at Warwick Arts Centre, Saturday 27th April 2013

“None of this is real, of course

Last year, when I saw Fuel Theatre’s Ring, I complained that it felt like a case of form over content, and that Glen Neath’s text did not quite match up to the brilliance of David Rosenberg’s concept. Though I’d still broadly stand by that, Sleepwalk Collective’s AMUSEMENTS has cast some light on why perhaps it didn’t work, and it may now be useful to reconfigure my thoughts on the matter. Both pieces, you see, ask audiences to place earphones over their heads so that they may play with questions of experience and utilise all the tools of an immersive sound design, which is used successfully by both SC and Fuel. I think my problem, however, lies in the fact that by putting lots of people in a room and aurally shutting them off to the world around them, what both companies do is create an individualised experience which shuns – to an extent – the theatrical context in which it takes place.

This isn’t to say that AMUSEMENTS is unsuccessful. Far from it, in fact, the reason being that visuals are introduced to the sound to help us experience the piece. And experience is the word, because Sammy Metcalfe’s production (presented at Warwick Arts Centre as part of the (L)one Festival) is all about the way our senses give us information about the world around us so that the company’s text and sound design merge with Iaro Solano Arana’s performance to properly make us feel something.

At the beginning of the show, as the lights go down on a small patch of green carpet and an empty pair of stilettos, we place our own personal pair of headphones over our head, and are immediately taken to another place, with long sustained noises and ethereal effects. A voice suddenly punctures the aural landscape and we become aware of a shadowy figure walking across the stage. We imagine it is her speaking the poetic lines about spectatorship and experience, but it’s difficult to tell. The lights slowly go up, and its clear she’s going to be our guide for the next forty minutes.

The subject of the piece is the notion that the only things we know to be truthful are those we experience directly with our own senses. It’s a topic which everyone from Kant to Dunne has discussed, and though AMUSEMENTS doesn’t exactly add to the debate, it theatricalises the questions which are raised when we talk about perception.

Arana constantly reminds us that we are watching a piece of theatre, but the reactions to the binaural sound design and the low-level lighting still feels completely real. At one point, as a result of the audio being played into my ears, the changes in lighting and, perhaps, my general fatigue, it felt like the stage was flickering, like a 1920 film. And this was just after shivers sped down my spine.

Yet we know these reactions aren’t real. They’ve been manufactured by the confines and techniques of the piece and replayed in order to have some semblance of reality, essentially making it the theatrical equivalent of The Only Way is Essex.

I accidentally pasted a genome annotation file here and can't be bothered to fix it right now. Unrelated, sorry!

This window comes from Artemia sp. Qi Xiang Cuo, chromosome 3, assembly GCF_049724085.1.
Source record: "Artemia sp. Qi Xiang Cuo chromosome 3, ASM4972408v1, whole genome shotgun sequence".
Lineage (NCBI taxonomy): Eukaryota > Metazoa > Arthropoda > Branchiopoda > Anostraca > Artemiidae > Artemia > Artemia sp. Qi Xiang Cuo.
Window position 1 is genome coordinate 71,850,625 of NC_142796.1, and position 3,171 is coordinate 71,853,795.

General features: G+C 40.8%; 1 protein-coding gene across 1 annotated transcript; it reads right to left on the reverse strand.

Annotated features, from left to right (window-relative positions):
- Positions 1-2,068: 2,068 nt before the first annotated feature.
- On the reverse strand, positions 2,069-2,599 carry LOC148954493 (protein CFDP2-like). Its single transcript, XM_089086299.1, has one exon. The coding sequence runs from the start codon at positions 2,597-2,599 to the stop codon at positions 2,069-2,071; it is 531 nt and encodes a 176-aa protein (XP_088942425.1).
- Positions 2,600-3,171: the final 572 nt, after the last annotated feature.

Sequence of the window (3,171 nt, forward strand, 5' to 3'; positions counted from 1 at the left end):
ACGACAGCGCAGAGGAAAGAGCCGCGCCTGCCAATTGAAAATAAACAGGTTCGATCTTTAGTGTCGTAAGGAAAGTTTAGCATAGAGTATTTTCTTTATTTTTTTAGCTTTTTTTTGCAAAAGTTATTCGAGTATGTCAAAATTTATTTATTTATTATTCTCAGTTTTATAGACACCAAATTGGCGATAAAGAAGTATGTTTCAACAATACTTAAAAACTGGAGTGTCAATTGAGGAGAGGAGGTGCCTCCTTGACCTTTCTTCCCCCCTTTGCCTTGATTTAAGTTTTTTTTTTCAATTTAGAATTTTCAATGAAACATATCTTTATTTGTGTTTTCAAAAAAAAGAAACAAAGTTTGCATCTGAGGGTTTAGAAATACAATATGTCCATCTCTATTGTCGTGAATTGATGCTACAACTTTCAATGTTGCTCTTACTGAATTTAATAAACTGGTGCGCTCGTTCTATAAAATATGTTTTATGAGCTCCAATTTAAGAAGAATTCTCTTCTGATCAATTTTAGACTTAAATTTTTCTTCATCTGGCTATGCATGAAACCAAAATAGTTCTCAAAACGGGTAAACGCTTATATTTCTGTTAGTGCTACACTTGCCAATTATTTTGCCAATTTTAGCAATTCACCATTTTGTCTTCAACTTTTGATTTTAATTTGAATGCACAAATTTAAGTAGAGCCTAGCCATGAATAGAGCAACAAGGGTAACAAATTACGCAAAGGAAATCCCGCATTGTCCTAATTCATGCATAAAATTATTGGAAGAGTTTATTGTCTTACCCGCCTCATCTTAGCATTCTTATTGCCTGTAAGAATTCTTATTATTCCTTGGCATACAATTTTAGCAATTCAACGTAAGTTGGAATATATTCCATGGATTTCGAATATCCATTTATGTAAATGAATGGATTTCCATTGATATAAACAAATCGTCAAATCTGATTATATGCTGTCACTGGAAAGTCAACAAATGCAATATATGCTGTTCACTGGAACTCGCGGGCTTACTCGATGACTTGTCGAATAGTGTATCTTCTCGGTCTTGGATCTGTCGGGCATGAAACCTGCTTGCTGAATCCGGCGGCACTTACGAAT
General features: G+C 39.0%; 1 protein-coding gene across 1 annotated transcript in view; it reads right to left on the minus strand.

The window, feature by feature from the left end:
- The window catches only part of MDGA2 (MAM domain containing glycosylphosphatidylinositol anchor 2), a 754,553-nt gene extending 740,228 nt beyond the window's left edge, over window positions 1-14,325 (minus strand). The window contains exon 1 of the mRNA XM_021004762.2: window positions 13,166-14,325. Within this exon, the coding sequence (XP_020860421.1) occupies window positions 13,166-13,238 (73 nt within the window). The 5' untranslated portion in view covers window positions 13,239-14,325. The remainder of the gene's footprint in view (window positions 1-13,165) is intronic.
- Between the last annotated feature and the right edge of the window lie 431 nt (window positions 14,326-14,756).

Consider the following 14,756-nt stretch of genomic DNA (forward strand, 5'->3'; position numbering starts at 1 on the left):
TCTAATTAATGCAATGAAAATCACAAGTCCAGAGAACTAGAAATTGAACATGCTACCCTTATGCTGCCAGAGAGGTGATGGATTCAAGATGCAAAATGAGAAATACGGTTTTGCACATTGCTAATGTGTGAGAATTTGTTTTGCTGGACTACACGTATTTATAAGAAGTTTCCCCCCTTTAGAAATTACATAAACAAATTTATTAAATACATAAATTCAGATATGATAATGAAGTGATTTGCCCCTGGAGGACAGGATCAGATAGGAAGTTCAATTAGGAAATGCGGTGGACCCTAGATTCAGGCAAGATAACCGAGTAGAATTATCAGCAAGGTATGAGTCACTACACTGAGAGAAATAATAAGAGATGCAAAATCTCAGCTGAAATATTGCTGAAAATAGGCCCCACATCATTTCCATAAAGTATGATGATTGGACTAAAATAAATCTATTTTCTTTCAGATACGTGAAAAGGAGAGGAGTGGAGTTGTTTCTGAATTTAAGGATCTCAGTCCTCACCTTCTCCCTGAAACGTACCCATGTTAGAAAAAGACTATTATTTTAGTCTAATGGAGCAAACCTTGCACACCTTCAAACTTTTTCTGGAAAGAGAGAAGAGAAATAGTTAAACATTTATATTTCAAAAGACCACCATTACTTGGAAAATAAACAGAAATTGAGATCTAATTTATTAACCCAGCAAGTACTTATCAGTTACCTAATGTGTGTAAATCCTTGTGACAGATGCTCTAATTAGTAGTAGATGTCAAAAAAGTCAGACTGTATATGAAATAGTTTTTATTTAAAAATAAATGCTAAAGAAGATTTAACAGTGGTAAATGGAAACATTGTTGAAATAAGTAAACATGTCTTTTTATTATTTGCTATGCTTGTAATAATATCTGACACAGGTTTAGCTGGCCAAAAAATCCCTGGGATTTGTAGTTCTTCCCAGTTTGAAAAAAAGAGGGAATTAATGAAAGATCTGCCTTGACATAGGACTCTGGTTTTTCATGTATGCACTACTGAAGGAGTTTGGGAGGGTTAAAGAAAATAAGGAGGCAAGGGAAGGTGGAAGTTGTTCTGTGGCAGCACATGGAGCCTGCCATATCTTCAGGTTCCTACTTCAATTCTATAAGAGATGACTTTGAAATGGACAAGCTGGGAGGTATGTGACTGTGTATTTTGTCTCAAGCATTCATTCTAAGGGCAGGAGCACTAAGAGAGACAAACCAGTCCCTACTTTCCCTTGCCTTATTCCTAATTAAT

“Our bodies are playgrounds for one another”

Another running theme is that of sensuality – specifically female – and its presentation. By amplifying Arana’s breath and focussing on moments in the text when sex is foregrounded, the company contemplate the ways in which the female form is sexualised and its commodification in contemporary society (though there is a question mark over whether or not they capitalise on that themselves). She takes her knickers off and leaves them lying on the floor, discarded and unnecessary  One particularly memorable moment sees the figure gesturing on her body to the places that are most sensitive to touch, and though that’s one sense which is not exploited here, there’s something about the lightness with which she does it that helps us to experience it too.

Without a doubt the strongest aspect of AMUSEMENTS is its sound design, which takes us on a journey and allows us to feel more than the visuals and the text itself, taking us from a space inside of us to space outside of the earth’s atmosphere. Repeating a simple electronic motif and interspersing long wailing noises, it puts us in mind of Christobel Tapia de Veer’s music for UtopiaThere’s also an impressive moment when Arana’s vocals are shifted down in pitch to sound more masculine, thus highlighting the distance between the masculine and feminine voices.

“None of this is real, of course”

Unlike Ring, this is definitely a piece which needs a theatre, relying as it does on images to create its experience. But none of this gets away from the fact that we still essentially experience this alone. Though we are aware of people sat around us, we have no idea how they are reacting and so the collective experience of theatre is minimised. It may be fitting that this solo piece is turned into an individualised experience for audience members, but it still feels strange at the end not knowing when or whether to applaud. The usual protocol seems to shift, so much so that this is in danger of becoming the overriding memory rather than the thing itself. Which would be a shame, because AMUSEMENTS is one of those shows which finds a part of you which you didn’t really know existed and sticks a knife in, forcing us to question our own senses and consider what makes anything in life a ‘real’ experience.


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